Instagram Editing: Good or Bad?

On this lovely Friday morning, I wanted to talk about how “real” or “fake” Instagram can be. In light of the famous Instagrammer, Essena O’Neill, who quit Instagram because it created an unhealthy culture and blurred lines between reality and photoshop, I thought I’d let you guys look at my most recent Insta photo.

Instagram: Real Vs. Fake

The photo on the left has not been touched or edited in any way. The photo on the right has used two different iPhone apps to smooth out any wrinkles, frown lines, or under eye circles, and give my face that “sunset glow.” Actually, I’m looking at it now and realize that it’s closer to a “Cheetoh dust glow” than a sunset, but that’s besides the point. Notice how my eyes become a little prettier, my scarf a little brighter, and the leaves a little yellow-er? An app did that, not me.

One thing I hate about cameras is that they don’t seem to catch the same photo we do with our eyes. Because our photos never turn out as beautiful as the actual scene, we try to make up for it in our editing. Am I really that pale in person? No, which is why I decided to tan myself a bit, or a lot. Do trees come alive with color? Yes, but they don’t always reflect that in photos.

Instagrammers edit photos so they can put their best foot forward and gain followers who appreciate their content. Editing isn’t always a bad thing, but it becomes a problem when it promotes unhealthy expectations of people. Examples of this would be models who are a little too thin or people who just don’t seem to age (“seem” is the key word there.) We can edit, but we still need to be real.

Leave a comment with your opinion about the real vs. fakeness of Instagram!

witty n pretty

 

 

9 thoughts on “Instagram Editing: Good or Bad?

  1. It’s a tough question to answer as the original is better because it’s true. But an enhanced picture often gets your attention. I like it when bloggers or those on IG, tell you which filter was used or how the photo was enhanced. As long as it isn’t fake… Such a great post!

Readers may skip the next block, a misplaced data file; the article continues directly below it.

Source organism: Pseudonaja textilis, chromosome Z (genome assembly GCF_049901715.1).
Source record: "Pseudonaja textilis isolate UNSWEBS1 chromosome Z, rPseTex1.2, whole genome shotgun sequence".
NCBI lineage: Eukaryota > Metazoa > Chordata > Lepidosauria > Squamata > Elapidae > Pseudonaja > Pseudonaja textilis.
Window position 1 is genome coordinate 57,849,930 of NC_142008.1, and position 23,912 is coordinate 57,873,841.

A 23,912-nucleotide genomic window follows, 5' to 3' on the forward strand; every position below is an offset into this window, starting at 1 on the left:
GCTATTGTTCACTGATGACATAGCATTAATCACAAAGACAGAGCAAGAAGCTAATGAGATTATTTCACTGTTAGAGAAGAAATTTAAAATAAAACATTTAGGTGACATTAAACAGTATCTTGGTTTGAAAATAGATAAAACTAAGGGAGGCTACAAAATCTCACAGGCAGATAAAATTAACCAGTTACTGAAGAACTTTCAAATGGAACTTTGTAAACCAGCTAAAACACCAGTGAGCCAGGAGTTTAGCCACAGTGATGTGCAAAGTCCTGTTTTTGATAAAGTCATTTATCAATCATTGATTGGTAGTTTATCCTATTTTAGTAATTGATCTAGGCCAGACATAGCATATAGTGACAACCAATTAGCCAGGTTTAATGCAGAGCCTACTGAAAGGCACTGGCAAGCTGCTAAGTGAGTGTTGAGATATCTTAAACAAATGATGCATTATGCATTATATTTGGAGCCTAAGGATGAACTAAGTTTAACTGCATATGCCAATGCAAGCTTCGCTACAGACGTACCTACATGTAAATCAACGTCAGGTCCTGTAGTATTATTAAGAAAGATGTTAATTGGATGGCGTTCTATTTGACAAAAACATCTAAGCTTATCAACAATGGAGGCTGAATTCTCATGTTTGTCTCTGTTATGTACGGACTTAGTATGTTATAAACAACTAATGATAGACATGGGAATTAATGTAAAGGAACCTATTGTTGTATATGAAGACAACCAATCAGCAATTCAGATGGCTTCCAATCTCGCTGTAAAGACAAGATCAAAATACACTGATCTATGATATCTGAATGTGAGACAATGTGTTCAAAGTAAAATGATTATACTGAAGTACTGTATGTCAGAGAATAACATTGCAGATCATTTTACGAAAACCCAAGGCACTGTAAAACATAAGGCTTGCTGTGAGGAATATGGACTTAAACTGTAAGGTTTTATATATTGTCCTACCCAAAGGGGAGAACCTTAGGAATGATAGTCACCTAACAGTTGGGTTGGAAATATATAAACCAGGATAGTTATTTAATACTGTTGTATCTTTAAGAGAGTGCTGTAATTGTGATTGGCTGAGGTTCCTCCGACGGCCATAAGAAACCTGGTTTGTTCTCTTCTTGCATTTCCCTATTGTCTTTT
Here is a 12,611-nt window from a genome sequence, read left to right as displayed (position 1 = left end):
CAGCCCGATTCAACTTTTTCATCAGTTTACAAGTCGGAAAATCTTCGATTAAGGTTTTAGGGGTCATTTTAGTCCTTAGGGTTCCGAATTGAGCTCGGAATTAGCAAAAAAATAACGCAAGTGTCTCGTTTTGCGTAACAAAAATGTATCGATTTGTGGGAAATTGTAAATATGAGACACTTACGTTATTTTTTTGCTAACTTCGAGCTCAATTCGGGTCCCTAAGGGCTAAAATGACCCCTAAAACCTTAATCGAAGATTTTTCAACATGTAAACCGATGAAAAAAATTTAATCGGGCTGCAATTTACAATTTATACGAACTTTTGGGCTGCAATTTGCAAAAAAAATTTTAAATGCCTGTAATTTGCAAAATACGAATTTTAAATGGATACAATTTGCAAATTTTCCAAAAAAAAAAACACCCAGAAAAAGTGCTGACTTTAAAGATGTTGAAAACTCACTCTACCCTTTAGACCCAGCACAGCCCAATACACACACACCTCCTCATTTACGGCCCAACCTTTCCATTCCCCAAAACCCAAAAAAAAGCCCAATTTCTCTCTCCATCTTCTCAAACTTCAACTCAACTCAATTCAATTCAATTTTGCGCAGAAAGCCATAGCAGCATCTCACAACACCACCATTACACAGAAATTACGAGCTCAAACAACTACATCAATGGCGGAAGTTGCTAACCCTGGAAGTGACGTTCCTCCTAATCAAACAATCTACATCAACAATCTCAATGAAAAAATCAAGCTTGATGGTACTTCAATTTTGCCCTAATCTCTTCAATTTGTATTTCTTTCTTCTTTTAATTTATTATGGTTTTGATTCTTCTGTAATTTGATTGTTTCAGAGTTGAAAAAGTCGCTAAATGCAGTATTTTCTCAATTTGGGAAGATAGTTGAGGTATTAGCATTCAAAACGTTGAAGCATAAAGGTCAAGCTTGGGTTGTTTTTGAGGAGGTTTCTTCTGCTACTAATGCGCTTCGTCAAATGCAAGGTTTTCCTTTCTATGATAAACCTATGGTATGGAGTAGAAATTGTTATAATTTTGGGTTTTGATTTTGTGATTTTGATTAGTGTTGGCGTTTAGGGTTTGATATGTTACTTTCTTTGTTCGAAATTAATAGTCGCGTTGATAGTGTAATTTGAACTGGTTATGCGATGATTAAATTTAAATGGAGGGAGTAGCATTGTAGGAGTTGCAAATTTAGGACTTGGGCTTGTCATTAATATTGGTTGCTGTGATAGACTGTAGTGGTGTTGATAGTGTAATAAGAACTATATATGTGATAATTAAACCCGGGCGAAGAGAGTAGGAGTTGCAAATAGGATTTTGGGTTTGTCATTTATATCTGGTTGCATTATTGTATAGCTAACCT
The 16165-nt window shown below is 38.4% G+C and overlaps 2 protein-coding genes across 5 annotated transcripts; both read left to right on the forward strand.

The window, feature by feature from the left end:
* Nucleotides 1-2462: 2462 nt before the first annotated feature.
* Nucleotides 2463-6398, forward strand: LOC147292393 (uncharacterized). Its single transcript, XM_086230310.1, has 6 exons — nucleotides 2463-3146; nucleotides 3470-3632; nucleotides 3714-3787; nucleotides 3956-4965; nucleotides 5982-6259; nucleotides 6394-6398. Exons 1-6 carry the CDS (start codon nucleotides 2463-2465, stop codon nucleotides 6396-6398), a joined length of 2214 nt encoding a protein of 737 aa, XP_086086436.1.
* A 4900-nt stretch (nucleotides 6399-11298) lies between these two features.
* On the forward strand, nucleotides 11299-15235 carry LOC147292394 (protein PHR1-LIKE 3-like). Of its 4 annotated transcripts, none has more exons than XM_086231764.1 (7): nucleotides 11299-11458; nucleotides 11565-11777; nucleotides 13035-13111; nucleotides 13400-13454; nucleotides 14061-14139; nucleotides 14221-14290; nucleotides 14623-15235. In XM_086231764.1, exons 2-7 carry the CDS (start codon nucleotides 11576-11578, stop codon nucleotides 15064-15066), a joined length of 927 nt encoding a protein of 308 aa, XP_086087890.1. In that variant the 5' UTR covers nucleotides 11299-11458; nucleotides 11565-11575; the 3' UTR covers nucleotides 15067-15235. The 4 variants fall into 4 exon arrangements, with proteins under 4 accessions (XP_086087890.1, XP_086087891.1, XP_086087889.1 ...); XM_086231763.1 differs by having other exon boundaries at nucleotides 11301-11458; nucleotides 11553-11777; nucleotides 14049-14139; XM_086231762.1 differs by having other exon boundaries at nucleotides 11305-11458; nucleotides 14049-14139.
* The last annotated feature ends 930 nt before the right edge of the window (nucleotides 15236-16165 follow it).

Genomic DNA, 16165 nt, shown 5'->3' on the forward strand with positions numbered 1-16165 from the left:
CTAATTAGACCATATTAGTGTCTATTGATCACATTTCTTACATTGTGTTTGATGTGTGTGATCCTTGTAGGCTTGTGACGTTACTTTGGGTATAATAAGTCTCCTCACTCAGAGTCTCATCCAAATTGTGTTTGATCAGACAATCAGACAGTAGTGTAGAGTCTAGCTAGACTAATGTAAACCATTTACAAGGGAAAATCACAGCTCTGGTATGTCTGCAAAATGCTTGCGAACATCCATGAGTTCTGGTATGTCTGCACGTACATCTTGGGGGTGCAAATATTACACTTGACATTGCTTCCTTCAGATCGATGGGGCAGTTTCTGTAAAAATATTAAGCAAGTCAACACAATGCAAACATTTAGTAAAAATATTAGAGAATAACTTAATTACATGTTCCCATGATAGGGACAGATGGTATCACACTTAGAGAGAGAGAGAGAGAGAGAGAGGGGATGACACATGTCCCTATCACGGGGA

2. This is such an important discussion. Photoshopping is so standard these days, and edits are so easy to make, that one almost feels at a disadvantage not retouching.

    What takes a photo from “enhanced” to “fake” is subjective, but I personally think modifying the body is where it moves from enhancement to hoax. It could be argued that playing with lighting, filters and perhaps a little under eye correction, is more about bringing the photo in line with our best reality (as you noted, the camera can often make colours more dull and wrinkles more harsh than they are to the naked eye). I think it’s problematic though, to use apps that slim and stretch (although they are so tempting) because then we start catering to an impossible standard that shames real bodies.

    Great post!
    Lesley http://www.workinglook.com

    • Yes! When you modify the body it starts to cross lines because it’s not real. I do modify the lighting on my face though because pictures make me look shadowy. Not what I look like in real life!

  3. I really think an edited picture brings more viewers or more people to like a photo (and I don’t mean click “Like”). An edited photo is almost like a house you walked into that was just vacuumed or swept. It is like a cleaned up place to visit. It’s brighter, it’s shinier, and it friendlier. I enjoy a nice edited photo…of course there is nothing wrong with showing the raw version of it. Great post Liz.

  4. I don’t think there’s anything wrong with a little editing and touching up. Life is so much more vibrant and beautiful than what’s captured by our cameras (on our smart phones). I don’t think it hurts to highlight some areas . . . it’s when people create unrealistic renderings of life or themselves that I draw the line. But that could be another blog post…

  5. I love the photo on the left- I’d rather see real pictures! I don’t edit my instagram or blog pictures…I want someone to get a real idea on the color of something (since I do a lot of nail Polish posts) with the occasional OOTD- I don’t want to distort anything in any way for my readers!

  6. Since I am in my 50’s I have naively thought that all the pictures we see haven’t been photoshopped. I knew the ones in magazines were, but not the ones on Instagram. Kind of eye-opening and sad at the same time.

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